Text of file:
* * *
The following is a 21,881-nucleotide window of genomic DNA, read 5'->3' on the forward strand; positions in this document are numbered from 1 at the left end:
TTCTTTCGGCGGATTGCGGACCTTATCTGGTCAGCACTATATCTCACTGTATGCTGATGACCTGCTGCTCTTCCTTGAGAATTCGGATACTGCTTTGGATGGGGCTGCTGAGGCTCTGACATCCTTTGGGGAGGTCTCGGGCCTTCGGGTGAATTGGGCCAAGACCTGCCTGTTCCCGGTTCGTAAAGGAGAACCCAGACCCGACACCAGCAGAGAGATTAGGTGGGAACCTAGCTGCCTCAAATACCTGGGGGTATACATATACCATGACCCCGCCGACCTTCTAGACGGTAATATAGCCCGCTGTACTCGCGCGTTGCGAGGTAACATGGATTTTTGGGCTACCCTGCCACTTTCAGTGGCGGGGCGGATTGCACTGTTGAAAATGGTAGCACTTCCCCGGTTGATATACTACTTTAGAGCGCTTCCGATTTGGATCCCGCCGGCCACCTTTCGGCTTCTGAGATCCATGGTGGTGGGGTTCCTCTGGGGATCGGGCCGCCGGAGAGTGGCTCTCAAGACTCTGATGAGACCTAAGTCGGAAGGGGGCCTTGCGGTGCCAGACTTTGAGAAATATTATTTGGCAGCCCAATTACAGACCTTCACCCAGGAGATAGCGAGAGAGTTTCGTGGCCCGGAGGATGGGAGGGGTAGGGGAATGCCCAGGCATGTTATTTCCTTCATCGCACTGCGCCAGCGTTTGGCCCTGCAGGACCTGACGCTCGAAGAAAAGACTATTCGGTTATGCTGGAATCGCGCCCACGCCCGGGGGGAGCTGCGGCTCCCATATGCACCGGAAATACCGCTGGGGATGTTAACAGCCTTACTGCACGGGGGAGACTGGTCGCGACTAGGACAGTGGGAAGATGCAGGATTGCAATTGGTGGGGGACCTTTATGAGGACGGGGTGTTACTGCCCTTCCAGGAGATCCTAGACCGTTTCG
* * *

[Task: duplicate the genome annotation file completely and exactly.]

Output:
The following is a 21,881-nucleotide window of genomic DNA, read 5'->3' on the forward strand; positions in this document are numbered from 1 at the left end:
TTCTTTCGGCGGATTGCGGACCTTATCTGGTCAGCACTATATCTCACTGTATGCTGATGACCTGCTGCTCTTCCTTGAGAATTCGGATACTGCTTTGGATGGGGCTGCTGAGGCTCTGACATCCTTTGGGGAGGTCTCGGGCCTTCGGGTGAATTGGGCCAAGACCTGCCTGTTCCCGGTTCGTAAAGGAGAACCCAGACCCGACACCAGCAGAGAGATTAGGTGGGAACCTAGCTGCCTCAAATACCTGGGGGTATACATATACCATGACCCCGCCGACCTTCTAGACGGTAATATAGCCCGCTGTACTCGCGCGTTGCGAGGTAACATGGATTTTTGGGCTACCCTGCCACTTTCAGTGGCGGGGCGGATTGCACTGTTGAAAATGGTAGCACTTCCCCGGTTGATATACTACTTTAGAGCGCTTCCGATTTGGATCCCGCCGGCCACCTTTCGGCTTCTGAGATCCATGGTGGTGGGGTTCCTCTGGGGATCGGGCCGCCGGAGAGTGGCTCTCAAGACTCTGATGAGACCTAAGTCGGAAGGGGGCCTTGCGGTGCCAGACTTTGAGAAATATTATTTGGCAGCCCAATTACAGACCTTCACCCAGGAGATAGCGAGAGAGTTTCGTGGCCCGGAGGATGGGAGGGGTAGGGGAATGCCCAGGCATGTTATTTCCTTCATCGCACTGCGCCAGCGTTTGGCCCTGCAGGACCTGACGCTCGAAGAAAAGACTATTCGGTTATGCTGGAATCGCGCCCACGCCCGGGGGGAGCTGCGGCTCCCATATGCACCGGAAATACCGCTGGGGATGTTAACAGCCTTACTGCACGGGGGAGACTGGTCGCGACTAGGACAGTGGGAAGATGCAGGATTGCAATTGGTGGGGGACCTTTATGAGGACGGGGTGTTACTGCCCTTCCAGGAGATCCTAGACCGTTTCG